Sunday, 17 May 2015

Taking the Audrey Roberts option

(This post was originally posted by Clinkers (David) on the Coronation Street Blog in May 2015.)

Of course, there could be no truth in this theory whatsoever. Indeed, it's probably a load of nonsense dreamt up by someone suffering from sleep deprivation caused by too much General Election coverage. Bear with.

Audrey Roberts, I salute you! Bless her, for she has had the nous and common sense to avoid her entire family for weeks. Gail's wedding? No show. Erica's pregnancy? 'Sorry luvvie, I'm busy'. Max disappears? Radio silence from Aud. One can only surmise that from her pad on Grassmere Drive, Audrey has come to the conclusion that she cannot stomach another scene where the entire family is wedged into the increasingly familiar set at number eight.

In scenes reminiscent of early pantomime Nazir sightings, the entire Platt/Tilsley/Rodman combo all have to appear 'en mass' in any family related scene. Nick abandons his business. David rushes from the salon. Sarah presumably dismounts the box she is surely perched on behind the Rovers bar. They all take their places in that God-awful house, jammed on to the sofa or stood around it in some kind of horse-shoe formation. Cue useless wittering from Michael, non-amusing one-liner from Bethany and screwed-up facial expressions from Nick. Then add to this delightful ensemble Andy/Gavin/Whatever with a mug like an Easter Island statue and Steph who seems to be permanently on the verge of a breakdown. At this point the living room door will be flung open and, for no reason whatsoever, Callum, channelling the late Charles Hawtrey, minces in and terrifies us with his witty badinage. No Audrey though. Not a word nor a whisper from Camilla-lite. Behind closed doors in the posh bit of town, she is no doubt pouring herself a decent measure of gin and ignoring the ringing of her mobile. Audrey is unavailable. You can only sympathise with her.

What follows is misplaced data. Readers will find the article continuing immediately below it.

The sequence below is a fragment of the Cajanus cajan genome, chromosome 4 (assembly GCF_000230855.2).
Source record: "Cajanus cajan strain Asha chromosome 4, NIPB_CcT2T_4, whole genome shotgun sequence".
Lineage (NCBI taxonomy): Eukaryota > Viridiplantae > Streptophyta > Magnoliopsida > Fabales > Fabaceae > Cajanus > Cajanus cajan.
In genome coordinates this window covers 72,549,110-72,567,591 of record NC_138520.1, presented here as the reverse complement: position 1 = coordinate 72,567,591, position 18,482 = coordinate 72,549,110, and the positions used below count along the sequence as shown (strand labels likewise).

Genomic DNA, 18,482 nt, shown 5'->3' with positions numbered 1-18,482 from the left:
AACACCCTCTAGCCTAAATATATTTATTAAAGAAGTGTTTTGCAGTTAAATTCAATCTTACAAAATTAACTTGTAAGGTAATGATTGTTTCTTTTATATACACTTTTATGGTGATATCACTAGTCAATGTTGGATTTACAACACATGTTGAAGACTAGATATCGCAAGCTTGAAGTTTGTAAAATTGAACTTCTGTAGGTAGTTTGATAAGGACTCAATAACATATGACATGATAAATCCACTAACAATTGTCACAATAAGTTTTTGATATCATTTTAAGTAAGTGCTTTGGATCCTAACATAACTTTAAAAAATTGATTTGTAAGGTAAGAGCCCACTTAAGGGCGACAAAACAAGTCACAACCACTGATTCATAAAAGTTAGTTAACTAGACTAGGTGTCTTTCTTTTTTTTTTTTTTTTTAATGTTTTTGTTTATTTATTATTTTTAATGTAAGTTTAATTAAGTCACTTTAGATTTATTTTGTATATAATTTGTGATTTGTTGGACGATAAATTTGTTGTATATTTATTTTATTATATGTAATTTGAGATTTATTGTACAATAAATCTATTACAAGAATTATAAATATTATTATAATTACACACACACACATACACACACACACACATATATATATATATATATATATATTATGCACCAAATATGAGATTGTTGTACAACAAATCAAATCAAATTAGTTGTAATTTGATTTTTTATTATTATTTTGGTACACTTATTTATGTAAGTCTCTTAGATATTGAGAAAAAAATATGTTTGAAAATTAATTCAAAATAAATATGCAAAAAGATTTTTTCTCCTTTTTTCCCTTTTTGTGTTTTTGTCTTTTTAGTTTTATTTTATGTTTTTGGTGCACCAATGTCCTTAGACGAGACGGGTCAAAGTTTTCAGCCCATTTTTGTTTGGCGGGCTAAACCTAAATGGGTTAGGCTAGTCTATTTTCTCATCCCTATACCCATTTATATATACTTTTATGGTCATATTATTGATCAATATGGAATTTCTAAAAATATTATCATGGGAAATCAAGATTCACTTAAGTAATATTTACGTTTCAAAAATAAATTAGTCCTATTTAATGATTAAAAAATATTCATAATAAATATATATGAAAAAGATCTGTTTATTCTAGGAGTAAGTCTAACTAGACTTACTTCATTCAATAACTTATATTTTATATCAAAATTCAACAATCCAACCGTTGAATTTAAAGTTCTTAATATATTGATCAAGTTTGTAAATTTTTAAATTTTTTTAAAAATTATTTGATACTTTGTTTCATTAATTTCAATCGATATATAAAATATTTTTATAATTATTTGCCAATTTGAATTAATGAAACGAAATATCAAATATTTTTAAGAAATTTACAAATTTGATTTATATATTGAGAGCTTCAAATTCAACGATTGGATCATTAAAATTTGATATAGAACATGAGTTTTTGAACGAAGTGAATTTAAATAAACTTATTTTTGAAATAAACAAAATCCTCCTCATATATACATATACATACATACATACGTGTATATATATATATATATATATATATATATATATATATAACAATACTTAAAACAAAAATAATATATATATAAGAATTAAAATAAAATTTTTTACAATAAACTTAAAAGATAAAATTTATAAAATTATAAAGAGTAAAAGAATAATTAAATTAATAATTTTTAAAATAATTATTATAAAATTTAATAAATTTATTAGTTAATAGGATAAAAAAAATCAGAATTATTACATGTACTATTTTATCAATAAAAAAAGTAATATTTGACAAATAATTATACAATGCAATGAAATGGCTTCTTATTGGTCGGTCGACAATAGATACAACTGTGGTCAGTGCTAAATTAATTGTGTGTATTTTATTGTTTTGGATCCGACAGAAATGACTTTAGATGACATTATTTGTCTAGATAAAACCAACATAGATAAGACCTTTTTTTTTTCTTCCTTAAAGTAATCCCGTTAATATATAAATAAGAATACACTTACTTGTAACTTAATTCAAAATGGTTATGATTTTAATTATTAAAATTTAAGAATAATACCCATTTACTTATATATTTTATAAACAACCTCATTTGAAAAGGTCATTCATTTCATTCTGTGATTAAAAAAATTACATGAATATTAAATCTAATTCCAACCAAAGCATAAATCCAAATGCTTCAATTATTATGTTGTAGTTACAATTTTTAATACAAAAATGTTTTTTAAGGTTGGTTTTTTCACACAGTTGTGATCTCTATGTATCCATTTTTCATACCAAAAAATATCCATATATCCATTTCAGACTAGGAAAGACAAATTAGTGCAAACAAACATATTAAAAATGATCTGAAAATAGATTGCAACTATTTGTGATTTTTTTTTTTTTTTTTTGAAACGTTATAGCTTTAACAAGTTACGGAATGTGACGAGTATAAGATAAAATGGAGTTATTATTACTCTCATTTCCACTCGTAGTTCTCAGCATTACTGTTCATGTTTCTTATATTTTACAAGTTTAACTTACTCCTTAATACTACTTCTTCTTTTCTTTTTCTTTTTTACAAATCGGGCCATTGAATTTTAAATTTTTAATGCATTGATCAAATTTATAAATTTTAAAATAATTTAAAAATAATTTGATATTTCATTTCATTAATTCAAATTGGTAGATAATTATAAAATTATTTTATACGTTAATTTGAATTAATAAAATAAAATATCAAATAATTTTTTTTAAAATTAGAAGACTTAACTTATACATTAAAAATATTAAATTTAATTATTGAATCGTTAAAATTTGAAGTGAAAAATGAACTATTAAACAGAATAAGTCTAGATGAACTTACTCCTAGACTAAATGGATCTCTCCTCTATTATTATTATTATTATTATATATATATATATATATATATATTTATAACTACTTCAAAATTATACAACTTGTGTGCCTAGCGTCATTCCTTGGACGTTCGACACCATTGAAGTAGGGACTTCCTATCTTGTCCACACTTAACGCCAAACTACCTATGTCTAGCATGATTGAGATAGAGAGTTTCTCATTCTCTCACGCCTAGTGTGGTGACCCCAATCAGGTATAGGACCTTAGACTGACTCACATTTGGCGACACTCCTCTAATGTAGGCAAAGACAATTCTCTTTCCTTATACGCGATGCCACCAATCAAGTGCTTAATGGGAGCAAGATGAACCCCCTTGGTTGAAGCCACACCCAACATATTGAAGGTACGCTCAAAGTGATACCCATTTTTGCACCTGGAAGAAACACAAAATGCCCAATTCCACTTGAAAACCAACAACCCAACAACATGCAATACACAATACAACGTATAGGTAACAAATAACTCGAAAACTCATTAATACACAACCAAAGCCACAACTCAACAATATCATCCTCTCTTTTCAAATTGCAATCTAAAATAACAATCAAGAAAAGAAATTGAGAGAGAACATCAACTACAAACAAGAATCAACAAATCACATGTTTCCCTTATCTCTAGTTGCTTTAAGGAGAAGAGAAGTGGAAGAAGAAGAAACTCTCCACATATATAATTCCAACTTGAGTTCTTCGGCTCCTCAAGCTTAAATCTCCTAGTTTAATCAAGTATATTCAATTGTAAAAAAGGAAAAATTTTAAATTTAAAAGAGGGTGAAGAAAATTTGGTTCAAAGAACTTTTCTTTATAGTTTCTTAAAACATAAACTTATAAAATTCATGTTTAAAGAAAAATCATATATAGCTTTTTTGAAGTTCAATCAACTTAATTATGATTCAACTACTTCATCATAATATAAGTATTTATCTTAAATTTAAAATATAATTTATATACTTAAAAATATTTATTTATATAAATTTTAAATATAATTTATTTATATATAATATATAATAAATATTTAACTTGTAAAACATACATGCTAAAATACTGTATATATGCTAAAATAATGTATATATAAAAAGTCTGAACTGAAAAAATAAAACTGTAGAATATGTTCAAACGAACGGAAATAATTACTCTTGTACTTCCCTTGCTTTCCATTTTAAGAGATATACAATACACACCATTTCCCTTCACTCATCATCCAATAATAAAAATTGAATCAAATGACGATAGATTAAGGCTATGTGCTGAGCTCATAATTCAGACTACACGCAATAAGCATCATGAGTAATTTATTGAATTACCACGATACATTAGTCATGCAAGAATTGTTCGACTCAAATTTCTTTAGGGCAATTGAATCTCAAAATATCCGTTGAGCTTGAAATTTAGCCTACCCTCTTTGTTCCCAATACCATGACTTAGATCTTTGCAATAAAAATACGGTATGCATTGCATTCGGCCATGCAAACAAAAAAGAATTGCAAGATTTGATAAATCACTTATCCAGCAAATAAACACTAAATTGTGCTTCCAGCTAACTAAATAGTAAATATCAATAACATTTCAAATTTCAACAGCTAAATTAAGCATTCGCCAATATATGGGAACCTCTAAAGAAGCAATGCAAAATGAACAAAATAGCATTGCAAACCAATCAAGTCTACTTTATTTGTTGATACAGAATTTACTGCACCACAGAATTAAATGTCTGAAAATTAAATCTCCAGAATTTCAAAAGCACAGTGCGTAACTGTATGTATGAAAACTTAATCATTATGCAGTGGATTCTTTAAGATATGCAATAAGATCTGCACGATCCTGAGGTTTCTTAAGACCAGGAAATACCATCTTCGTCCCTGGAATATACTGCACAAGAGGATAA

The seemingly endless merry-go-round based at number 8 is almost bordering on farce. Like demented cuckoos in a clock, the family pop in and out with dizzying regularity. It has to stop. Either that or whip out the front door and install a lovely new turnstile. In the meantime, Audrey isn't available. She's on page four of Anna Karenina and refuses to budge from her sofa until she's read the entire novel. Slowly.

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